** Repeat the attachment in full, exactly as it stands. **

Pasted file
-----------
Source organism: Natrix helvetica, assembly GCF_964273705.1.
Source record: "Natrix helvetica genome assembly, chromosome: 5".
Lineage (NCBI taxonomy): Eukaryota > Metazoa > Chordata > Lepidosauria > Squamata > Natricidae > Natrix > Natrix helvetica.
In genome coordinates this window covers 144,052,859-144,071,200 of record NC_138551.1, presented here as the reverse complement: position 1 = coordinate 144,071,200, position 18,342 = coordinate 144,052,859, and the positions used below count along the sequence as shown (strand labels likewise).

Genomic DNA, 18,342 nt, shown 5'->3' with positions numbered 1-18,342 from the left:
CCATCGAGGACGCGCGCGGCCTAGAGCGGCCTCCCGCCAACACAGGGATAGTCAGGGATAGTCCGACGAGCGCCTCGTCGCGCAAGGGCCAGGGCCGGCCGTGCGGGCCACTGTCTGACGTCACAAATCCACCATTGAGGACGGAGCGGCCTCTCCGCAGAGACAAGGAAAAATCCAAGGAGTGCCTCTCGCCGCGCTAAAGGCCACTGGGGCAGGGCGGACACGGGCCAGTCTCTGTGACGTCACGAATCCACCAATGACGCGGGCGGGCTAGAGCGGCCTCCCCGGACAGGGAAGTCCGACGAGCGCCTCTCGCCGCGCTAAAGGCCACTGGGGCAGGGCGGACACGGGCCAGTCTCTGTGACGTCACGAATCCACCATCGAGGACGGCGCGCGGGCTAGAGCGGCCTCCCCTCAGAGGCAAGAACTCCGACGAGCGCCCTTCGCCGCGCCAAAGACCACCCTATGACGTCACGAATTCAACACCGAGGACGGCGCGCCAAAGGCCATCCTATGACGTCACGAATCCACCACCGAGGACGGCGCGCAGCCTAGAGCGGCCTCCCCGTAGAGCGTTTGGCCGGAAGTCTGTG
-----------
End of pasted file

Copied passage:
Source organism: Natrix helvetica, assembly GCF_964273705.1.
Source record: "Natrix helvetica genome assembly, chromosome: 5".
Lineage (NCBI taxonomy): Eukaryota > Metazoa > Chordata > Lepidosauria > Squamata > Natricidae > Natrix > Natrix helvetica.
In genome coordinates this window covers 144,052,859-144,071,200 of record NC_138551.1, presented here as the reverse complement: position 1 = coordinate 144,071,200, position 18,342 = coordinate 144,052,859, and the positions used below count along the sequence as shown (strand labels likewise).

Genomic DNA, 18,342 nt, shown 5'->3' with positions numbered 1-18,342 from the left:
CCATCGAGGACGCGCGCGGCCTAGAGCGGCCTCCCGCCAACACAGGGATAGTCAGGGATAGTCCGACGAGCGCCTCGTCGCGCAAGGGCCAGGGCCGGCCGTGCGGGCCACTGTCTGACGTCACAAATCCACCATTGAGGACGGAGCGGCCTCTCCGCAGAGACAAGGAAAAATCCAAGGAGTGCCTCTCGCCGCGCTAAAGGCCACTGGGGCAGGGCGGACACGGGCCAGTCTCTGTGACGTCACGAATCCACCAATGACGCGGGCGGGCTAGAGCGGCCTCCCCGGACAGGGAAGTCCGACGAGCGCCTCTCGCCGCGCTAAAGGCCACTGGGGCAGGGCGGACACGGGCCAGTCTCTGTGACGTCACGAATCCACCATCGAGGACGGCGCGCGGGCTAGAGCGGCCTCCCCTCAGAGGCAAGAACTCCGACGAGCGCCCTTCGCCGCGCCAAAGACCACCCTATGACGTCACGAATTCAACACCGAGGACGGCGCGCCAAAGGCCATCCTATGACGTCACGAATCCACCACCGAGGACGGCGCGCAGCCTAGAGCGGCCTCCCCGTAGAGCGTTTGGCCGGAAGTCTGTG